lates its electrical activity via MEF [11,16,17], which
activates stretch-activated channels (SACs) [18,19] that
regulate cardiac cell action potentials (APs), such as
prolongation or shortening [13,20,21] of AP duration
(APD), changes of AP morphology and AP refractory
properties (such as the diastolic depolarisation and pre-
mature excitation) [11,22-24]. However, it is incomplete-
ly understood how these changes of cardiac geometry
and electrophysiology influence the body surface ECG.
Therefore, the aim of this study was to investigate the
consequences of ventricular wall motion on the 12-lead
ECG in the absence and presence of a stretch-activated
current (Isac) during the cardiac cycle.
2.1. Single Cell Electromechanical Model
For simulating electrophysiology (EP), we utilized the
O’Hara-Rudy (ORd) human ventricular single cell model
[25], which was developed from undiseased human ven-
tricle data and recapitulates human ventricular cell elec-
trical and membrane channel properties, as well as the
transmural heterogeneity of ventricular action potential
(AP) across the ventricular wall [25]. The ORd model
also reproduces Ca2+ versus voltage-dependent inactiva-
tion of L-type Ca2+ current and Ca2+/calmodulin-de-
pendent protein kinase II (CaMK) modulated rate de-
pendence of Ca2+ cycling [25]. For simulating cellular
mechanical properties, we used the Rice et al. myofila-
ment (MM) model [26]. This model was chosen as it is
based on the cross-bridge cycling model of cardiac mus-
cle contraction and is able to replicate a wide range of
experimental data including steady-state force-sarcomere
length (F-SL), force-calcium and sarcomere length-cal-
cium relationships [26].
The intracellular calcium concentration i
from the EP model was used as the coupling link to the
MM model. i
produced as dynamic output from
the EP model during the time course of the AP served as
input to the MM model from which the amount of Ca2+
bound to troponin was calculated. The formulation of the
myoplasmic Ca2+ concentration in the EP model is:
iCaipCaCabNaCa imyo
nsr ss
updiff Ca
myo myo
 
where Cai
is the buffer factor for i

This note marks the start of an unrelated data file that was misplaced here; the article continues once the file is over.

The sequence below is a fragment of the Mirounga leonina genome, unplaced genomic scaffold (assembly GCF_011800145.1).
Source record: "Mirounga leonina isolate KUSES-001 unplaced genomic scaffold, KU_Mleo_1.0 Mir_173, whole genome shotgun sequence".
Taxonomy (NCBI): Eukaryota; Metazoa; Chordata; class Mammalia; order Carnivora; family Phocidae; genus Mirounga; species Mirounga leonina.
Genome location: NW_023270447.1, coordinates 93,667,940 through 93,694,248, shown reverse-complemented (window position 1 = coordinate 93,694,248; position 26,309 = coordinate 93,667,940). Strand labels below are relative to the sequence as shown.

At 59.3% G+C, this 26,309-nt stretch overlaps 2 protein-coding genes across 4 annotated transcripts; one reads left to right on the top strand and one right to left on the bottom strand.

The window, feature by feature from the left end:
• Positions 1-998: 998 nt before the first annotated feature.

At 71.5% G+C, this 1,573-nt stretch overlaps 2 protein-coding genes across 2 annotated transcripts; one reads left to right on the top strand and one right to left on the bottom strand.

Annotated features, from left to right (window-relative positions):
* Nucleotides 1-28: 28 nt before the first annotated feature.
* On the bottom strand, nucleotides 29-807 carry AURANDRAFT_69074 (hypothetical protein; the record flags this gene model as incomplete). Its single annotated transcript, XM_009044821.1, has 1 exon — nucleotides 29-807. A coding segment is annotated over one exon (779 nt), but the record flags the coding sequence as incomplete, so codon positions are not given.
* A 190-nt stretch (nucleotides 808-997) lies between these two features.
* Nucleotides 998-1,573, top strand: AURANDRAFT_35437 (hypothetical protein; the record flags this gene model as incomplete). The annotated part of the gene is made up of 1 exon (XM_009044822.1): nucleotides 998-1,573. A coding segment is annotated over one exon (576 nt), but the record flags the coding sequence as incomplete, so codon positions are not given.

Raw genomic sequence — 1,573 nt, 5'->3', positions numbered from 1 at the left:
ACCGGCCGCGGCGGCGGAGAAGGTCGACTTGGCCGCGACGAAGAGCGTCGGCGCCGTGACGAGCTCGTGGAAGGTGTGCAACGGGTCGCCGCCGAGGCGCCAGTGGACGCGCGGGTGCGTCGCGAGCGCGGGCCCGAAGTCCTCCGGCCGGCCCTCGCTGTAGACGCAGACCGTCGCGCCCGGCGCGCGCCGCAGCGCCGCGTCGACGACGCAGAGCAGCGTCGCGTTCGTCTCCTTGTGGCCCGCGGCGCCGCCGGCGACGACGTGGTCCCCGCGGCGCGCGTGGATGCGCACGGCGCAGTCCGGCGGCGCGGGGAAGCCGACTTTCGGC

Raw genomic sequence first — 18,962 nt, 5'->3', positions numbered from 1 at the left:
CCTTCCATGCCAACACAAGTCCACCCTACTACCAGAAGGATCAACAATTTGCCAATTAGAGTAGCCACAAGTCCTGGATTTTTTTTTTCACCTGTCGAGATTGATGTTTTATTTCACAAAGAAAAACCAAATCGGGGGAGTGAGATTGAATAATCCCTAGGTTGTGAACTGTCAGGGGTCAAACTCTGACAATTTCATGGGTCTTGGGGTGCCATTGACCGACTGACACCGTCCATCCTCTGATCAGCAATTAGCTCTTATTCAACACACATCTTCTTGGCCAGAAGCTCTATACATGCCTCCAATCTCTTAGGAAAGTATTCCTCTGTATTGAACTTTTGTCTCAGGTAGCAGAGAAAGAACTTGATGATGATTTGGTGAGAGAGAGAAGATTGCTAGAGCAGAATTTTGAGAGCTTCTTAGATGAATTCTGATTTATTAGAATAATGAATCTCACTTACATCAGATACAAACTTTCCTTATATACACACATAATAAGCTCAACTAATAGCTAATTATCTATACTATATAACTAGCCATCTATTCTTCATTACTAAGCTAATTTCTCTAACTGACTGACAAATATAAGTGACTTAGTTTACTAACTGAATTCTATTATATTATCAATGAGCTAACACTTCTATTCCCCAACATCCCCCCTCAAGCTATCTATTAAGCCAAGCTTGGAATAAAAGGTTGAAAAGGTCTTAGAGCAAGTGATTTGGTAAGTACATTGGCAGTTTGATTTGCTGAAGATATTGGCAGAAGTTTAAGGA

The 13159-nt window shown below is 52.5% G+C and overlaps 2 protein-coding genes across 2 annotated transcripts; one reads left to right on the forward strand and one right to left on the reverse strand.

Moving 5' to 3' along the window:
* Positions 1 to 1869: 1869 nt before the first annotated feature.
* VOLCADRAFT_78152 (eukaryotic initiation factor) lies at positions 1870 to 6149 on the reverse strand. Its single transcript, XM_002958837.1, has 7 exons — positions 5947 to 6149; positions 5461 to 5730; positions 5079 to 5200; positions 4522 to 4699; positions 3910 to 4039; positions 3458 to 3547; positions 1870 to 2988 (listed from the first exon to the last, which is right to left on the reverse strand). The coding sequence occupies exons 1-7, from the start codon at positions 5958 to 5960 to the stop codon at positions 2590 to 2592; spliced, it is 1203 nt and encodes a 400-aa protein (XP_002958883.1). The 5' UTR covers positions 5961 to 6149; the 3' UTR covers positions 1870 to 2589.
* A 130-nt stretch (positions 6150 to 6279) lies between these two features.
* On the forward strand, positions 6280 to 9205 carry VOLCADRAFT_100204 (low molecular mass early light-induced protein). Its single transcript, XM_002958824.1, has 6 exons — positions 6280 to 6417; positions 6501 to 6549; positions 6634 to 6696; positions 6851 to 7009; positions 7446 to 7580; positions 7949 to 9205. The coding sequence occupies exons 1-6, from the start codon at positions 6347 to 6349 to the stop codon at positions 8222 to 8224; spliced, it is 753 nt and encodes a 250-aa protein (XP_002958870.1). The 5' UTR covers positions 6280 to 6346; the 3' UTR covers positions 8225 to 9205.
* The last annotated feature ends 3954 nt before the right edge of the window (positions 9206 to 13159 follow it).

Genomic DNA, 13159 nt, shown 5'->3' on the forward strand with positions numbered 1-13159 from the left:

, IpCa is the
sarcolemmal Ca2+ pump current, ICab is the Ca2+ back-
ground current, INaCa,i is the myoplasmic component of
Na+/Ca2+ exchange current, Acap is capacitive area, F is
the Faraday constant, vmyo is the volume of the myoplas-
mic compartment, vnsr is the volume of the network sar-
coplasmic reticulum compartment, vss is the volume of
the subspace compartment, Jup is the total Ca2+ uptake
flux, via SERCA pump from myoplasm to the network
sarcoplasmic reticulum and Jdiff,Ca is the flux of the diffu-
sion of Ca2+ from the subspace to the myoplasm.
is formulated as:
Ca Ca
Cai mm
where [CMDN] and [TRPN] are the calmodulin and tro-
ponin Ca2+ buffers in the myoplasm respectively, and
Km,CMDN and Km,TRPN are the half-saturation concentra-
tions of calmodulin and troponin respectively.
In the original ORd model, Eq.2 considers Ca2+ bind-
ing to both calmodulin and troponin. However, as the
MM model implements actual regulatory sites for the
apparent Ca2+ binding to troponin, Eq.2 was modified to:
Cai m
Now, the EP model only handles Ca2+ binding to
calmodulin with the MM model handling Ca2+ binding to
troponin. The flux of the binding of Ca2+ to troponin via
the MM model was incorporated into the EP model via
Eq.1 as follows:
iCaipCaCabNaCa imyo
nsr ss
updiff Ca
myo myo
 
 
where JTro p is the flux of Ca2+ binding to troponin. The
combination of all state variables from the EP model
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I. Adeniran et al. / J. Biomedical Science and Engineering 6 (2013) 47-60 49
with the MM model and the substitution of Eq.3 and
Eq.4 for Eqs.1 and 2 yielded a human ventricular myo-
cyte electromechanical cell model.
2.2. Stretch-Activated Current
In accord with previous studies [19,27-31], we incorpo-
rated a stretch-activated current (Isac) into the electrome-
chanics model using the following formulation:
acsac mmsac
IGPVE (5)
where Gsac and Esac are the maximum channel conduc-
tance and reversal potential of the SAC respectively. In
the electromechanics model, Esac was typically set to
6.3 mV and describes the experimentally observed de-
polarising effect of the channel [32,33]. Vm is the mem-
brane potential and Pm is the channel’s open probability
modelled as:
1e e
1/2 are the strain (with an explicit depend-
ence on the sarcomere length) and half-activation strain
respectively, ke = 0.02 [19,29,34] is the activation slope.
The SAC is assumed to be permeable to Na+, K+ and
Ca2+ [19,30,35] in the ratio 1:1:1 with Isac therefore de-
fined as:
acsacNasac Ksac Ca
where Isac,Na, Isa c,K and Isac,Ca are the contributions of Na+,
K+ and Ca2+ to Isac.
2.3. Tissue Mechanics Model
We modelled cardiac tissue mechanics within the theo-
retical framework of nonlinear elasticity [36,37] as an in-
homogeneous, anisotropic, nearly incompressible nonlin-
ear material similar to previous studies [27,38-42]. We
used a two-field variational principle with the deforma-
tion u and the hydrostatic pressure p as the two fields
[37,43,44]. p is utilised as the Lagrange multiplier to
enforce the near incompressibility constraint. Thus, the
total potential energy functional for the mechanics